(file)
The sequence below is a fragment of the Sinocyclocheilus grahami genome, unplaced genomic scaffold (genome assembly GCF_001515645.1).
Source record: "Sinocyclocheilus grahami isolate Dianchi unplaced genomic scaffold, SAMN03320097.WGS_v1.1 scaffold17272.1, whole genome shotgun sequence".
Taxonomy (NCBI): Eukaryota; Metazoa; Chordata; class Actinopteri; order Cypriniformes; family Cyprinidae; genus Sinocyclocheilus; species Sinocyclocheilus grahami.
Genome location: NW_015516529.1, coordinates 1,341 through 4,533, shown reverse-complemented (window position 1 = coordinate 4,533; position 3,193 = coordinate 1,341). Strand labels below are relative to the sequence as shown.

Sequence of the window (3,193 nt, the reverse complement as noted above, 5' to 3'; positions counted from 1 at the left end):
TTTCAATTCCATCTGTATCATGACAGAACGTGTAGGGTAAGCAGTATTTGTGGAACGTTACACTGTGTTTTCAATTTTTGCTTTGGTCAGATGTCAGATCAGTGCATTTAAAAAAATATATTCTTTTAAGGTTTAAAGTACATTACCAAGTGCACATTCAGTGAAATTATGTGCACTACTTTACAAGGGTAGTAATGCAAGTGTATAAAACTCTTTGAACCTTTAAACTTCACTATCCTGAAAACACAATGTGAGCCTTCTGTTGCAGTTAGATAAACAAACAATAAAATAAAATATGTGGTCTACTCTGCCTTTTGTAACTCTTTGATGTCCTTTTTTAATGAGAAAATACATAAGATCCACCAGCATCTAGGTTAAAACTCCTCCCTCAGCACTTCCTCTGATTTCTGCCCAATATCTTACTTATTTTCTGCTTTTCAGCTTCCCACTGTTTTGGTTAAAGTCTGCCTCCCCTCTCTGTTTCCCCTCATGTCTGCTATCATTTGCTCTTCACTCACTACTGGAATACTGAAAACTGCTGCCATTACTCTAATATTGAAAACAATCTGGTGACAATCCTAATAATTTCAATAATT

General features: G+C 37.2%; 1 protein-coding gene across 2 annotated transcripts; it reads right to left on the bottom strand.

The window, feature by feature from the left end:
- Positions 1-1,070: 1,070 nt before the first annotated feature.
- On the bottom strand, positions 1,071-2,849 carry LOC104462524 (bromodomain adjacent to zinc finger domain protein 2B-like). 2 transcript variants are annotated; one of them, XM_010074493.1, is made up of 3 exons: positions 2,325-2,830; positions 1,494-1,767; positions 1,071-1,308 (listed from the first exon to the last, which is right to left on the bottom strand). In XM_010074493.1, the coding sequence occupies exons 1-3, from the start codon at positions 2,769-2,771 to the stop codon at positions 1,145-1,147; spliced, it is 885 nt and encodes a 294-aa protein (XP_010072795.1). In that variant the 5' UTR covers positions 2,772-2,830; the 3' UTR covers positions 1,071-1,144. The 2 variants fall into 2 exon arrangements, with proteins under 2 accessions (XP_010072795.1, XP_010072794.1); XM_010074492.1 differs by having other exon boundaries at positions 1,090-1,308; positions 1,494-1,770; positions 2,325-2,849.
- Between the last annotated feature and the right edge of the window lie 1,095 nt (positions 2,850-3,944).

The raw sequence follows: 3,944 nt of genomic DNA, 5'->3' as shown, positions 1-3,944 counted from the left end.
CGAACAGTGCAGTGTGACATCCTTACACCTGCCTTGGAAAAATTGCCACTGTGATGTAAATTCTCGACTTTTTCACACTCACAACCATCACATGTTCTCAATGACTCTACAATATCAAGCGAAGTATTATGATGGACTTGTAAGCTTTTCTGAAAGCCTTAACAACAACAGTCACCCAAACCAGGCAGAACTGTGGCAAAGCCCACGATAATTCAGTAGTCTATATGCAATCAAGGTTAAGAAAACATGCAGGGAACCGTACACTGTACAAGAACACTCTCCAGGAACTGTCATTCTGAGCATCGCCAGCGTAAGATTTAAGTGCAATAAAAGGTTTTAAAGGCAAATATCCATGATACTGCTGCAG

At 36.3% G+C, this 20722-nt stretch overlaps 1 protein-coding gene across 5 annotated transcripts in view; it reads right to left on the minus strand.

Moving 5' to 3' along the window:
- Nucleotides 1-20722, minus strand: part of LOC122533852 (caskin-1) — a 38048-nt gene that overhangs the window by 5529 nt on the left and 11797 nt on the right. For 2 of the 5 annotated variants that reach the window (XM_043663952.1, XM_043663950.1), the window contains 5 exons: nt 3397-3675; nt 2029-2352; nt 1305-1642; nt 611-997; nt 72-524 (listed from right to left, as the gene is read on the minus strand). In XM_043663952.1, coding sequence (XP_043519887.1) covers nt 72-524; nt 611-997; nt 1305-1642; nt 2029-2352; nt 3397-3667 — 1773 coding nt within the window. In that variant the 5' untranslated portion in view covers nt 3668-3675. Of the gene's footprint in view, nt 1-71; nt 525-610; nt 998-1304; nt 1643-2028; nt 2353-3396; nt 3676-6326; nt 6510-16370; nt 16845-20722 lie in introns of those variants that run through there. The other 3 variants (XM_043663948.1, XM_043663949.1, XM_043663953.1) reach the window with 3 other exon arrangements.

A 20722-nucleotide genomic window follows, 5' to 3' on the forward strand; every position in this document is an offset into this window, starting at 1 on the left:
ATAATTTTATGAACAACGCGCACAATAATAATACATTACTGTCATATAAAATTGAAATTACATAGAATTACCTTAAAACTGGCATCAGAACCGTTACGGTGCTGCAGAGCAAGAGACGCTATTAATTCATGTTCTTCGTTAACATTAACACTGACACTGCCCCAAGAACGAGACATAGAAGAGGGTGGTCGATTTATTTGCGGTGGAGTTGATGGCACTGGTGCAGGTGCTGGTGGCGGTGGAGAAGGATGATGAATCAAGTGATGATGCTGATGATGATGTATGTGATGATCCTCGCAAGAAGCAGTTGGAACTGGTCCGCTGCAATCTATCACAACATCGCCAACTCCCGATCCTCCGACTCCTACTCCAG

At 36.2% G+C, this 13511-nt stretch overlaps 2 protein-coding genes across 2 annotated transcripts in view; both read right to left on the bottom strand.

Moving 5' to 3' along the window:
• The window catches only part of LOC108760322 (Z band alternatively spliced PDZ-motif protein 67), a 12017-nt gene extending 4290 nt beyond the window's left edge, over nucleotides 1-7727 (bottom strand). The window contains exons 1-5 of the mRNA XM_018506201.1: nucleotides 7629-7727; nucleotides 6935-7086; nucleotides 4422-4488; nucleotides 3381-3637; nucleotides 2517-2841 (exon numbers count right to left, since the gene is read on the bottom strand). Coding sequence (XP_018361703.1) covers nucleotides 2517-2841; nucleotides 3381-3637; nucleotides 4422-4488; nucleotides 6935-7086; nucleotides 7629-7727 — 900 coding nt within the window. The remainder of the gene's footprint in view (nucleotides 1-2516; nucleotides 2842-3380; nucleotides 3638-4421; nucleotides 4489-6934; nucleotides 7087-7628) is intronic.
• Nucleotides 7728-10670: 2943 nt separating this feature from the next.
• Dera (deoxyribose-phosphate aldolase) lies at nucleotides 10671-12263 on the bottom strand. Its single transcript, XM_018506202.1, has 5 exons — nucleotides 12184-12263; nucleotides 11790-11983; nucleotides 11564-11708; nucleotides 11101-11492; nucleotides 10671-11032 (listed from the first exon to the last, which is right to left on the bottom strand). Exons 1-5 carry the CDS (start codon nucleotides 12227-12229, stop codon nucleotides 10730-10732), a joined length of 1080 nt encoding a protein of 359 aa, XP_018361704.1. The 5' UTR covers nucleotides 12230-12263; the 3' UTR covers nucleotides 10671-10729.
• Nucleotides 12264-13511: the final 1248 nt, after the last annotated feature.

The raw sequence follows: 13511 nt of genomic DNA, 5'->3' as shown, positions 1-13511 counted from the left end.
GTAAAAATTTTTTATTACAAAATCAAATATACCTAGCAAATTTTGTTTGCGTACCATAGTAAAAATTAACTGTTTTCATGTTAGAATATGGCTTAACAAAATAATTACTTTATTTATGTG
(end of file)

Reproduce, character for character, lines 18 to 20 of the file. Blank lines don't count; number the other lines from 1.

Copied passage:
ATAATTTTATGAACAACGCGCACAATAATAATACATTACTGTCATATAAAATTGAAATTACATAGAATTACCTTAAAACTGGCATCAGAACCGTTACGGTGCTGCAGAGCAAGAGACGCTATTAATTCATGTTCTTCGTTAACATTAACACTGACACTGCCCCAAGAACGAGACATAGAAGAGGGTGGTCGATTTATTTGCGGTGGAGTTGATGGCACTGGTGCAGGTGCTGGTGGCGGTGGAGAAGGATGATGAATCAAGTGATGATGCTGATGATGATGTATGTGATGATCCTCGCAAGAAGCAGTTGGAACTGGTCCGCTGCAATCTATCACAACATCGCCAACTCCCGATCCTCCGACTCCTACTCCAG

At 36.2% G+C, this 13511-nt stretch overlaps 2 protein-coding genes across 2 annotated transcripts in view; both read right to left on the bottom strand.

Moving 5' to 3' along the window: